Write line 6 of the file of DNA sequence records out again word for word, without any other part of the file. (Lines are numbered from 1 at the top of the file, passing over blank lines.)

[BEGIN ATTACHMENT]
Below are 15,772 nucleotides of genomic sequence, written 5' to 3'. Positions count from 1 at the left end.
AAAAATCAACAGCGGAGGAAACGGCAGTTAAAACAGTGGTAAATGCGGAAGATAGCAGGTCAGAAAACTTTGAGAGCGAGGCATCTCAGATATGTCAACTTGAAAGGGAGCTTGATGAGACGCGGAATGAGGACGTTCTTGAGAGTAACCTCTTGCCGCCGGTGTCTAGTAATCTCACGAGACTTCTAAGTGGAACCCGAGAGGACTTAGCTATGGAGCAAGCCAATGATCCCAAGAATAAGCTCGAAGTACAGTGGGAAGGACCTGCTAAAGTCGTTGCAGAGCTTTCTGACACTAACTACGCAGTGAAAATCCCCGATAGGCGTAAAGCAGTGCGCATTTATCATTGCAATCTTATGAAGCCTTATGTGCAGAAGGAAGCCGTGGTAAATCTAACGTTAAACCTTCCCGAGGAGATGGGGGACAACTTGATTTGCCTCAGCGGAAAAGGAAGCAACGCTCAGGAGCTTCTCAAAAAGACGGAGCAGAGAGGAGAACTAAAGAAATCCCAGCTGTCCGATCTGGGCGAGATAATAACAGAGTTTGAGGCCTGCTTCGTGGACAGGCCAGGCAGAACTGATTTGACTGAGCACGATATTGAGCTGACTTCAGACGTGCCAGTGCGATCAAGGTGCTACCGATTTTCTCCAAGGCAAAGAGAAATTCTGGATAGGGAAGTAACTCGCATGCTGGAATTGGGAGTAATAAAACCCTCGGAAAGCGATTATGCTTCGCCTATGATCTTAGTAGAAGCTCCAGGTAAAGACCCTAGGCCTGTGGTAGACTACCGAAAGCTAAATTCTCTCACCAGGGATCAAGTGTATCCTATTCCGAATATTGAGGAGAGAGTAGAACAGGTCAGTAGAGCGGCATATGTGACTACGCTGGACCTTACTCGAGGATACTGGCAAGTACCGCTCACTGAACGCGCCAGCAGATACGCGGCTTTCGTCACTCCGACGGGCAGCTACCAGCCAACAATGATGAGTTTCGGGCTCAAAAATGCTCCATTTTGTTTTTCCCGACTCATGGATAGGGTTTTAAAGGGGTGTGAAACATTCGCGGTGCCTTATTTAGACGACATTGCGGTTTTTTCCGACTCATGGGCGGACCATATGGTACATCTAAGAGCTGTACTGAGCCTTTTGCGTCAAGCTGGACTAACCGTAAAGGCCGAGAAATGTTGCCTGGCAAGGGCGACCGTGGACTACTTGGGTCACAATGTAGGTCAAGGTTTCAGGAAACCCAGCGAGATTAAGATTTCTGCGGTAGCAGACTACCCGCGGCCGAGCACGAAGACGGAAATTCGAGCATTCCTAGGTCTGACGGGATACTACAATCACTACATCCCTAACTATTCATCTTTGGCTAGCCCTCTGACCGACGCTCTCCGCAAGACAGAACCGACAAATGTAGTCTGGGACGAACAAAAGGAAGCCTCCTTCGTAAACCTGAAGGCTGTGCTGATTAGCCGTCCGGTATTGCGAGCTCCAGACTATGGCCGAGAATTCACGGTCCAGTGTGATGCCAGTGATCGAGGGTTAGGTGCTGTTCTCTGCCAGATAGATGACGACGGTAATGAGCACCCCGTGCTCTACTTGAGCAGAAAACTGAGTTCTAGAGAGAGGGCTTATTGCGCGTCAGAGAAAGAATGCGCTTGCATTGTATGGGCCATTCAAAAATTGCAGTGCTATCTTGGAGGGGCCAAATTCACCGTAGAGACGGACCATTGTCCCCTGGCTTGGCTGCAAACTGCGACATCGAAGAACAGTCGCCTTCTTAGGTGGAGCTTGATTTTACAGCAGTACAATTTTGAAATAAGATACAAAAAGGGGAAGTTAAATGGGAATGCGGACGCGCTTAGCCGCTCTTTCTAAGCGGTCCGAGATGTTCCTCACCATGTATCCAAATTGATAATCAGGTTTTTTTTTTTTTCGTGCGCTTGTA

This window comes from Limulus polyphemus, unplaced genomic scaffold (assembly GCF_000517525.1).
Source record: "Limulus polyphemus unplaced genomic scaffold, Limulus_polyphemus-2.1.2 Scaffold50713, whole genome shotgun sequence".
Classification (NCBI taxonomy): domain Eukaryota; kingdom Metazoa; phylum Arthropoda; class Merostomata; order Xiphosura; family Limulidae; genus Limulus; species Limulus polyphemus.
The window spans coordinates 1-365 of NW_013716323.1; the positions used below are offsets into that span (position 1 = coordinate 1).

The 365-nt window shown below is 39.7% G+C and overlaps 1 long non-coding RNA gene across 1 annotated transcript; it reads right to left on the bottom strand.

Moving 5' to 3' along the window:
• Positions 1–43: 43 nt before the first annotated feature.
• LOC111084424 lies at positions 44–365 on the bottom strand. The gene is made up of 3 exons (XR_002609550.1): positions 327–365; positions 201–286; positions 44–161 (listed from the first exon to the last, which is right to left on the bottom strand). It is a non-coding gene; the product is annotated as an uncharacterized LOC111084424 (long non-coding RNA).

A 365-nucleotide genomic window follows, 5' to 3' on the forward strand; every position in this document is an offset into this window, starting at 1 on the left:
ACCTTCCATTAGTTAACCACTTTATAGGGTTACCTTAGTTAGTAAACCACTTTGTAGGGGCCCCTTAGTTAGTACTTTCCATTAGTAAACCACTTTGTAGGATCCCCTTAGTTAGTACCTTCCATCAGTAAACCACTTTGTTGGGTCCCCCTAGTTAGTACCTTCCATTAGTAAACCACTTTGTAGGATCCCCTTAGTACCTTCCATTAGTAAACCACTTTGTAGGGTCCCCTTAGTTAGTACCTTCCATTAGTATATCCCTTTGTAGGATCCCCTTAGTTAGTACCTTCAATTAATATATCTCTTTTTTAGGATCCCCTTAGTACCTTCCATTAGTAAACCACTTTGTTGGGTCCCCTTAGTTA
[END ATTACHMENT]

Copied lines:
The window spans coordinates 1-365 of NW_013716323.1; the positions used below are offsets into that span (position 1 = coordinate 1).